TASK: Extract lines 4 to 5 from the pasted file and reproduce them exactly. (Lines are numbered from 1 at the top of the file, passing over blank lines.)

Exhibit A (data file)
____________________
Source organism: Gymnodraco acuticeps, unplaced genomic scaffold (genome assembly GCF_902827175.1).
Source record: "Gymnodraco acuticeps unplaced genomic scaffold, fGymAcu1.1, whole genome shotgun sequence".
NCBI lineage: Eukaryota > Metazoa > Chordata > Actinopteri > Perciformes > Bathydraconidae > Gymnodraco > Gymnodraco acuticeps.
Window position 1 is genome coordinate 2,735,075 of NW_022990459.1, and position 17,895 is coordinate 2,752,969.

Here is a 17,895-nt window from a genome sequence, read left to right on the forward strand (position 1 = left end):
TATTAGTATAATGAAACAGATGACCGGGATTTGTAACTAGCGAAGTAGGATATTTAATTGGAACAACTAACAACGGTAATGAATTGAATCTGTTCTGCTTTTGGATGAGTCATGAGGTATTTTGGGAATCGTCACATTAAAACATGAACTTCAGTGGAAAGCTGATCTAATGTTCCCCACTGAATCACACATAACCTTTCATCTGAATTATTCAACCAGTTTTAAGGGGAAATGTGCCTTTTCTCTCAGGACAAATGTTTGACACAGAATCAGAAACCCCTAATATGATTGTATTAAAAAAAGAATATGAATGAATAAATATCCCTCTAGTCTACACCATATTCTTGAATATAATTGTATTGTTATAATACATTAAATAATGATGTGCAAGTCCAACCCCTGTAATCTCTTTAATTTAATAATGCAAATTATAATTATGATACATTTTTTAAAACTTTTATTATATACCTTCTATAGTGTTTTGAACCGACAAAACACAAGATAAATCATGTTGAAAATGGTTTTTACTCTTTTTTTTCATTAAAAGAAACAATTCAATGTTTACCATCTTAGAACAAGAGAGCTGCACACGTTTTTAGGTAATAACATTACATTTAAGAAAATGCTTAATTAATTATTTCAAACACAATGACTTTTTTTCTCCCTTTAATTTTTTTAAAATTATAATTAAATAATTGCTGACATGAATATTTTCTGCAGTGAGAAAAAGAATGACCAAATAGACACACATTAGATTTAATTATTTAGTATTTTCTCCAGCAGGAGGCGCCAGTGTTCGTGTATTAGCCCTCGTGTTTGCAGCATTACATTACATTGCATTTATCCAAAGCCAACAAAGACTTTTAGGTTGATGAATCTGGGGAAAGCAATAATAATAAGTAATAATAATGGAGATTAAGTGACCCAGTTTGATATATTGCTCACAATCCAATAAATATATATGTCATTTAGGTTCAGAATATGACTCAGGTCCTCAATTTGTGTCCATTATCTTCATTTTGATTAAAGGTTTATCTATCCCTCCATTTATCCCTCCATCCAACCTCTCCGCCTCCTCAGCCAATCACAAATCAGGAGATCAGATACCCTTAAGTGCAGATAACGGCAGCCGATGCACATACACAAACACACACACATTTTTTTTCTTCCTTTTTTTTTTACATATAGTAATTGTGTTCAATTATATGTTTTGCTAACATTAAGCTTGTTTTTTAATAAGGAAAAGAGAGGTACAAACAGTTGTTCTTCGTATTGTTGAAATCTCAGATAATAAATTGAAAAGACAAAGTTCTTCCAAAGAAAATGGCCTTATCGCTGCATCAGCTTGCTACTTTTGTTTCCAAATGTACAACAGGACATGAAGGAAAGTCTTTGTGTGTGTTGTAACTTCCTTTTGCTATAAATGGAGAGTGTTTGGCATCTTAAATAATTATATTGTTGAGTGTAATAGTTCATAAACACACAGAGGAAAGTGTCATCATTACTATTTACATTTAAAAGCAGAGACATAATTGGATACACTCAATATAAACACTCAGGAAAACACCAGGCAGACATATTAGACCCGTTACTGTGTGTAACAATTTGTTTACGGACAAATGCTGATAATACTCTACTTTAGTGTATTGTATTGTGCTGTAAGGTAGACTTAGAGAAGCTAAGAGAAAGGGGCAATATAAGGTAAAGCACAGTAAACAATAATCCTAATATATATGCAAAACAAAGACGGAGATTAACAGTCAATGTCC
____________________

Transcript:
Window position 1 is genome coordinate 2,735,075 of NW_022990459.1, and position 17,895 is coordinate 2,752,969.

Here is a 17,895-nt window from a genome sequence, read left to right on the forward strand (position 1 = left end):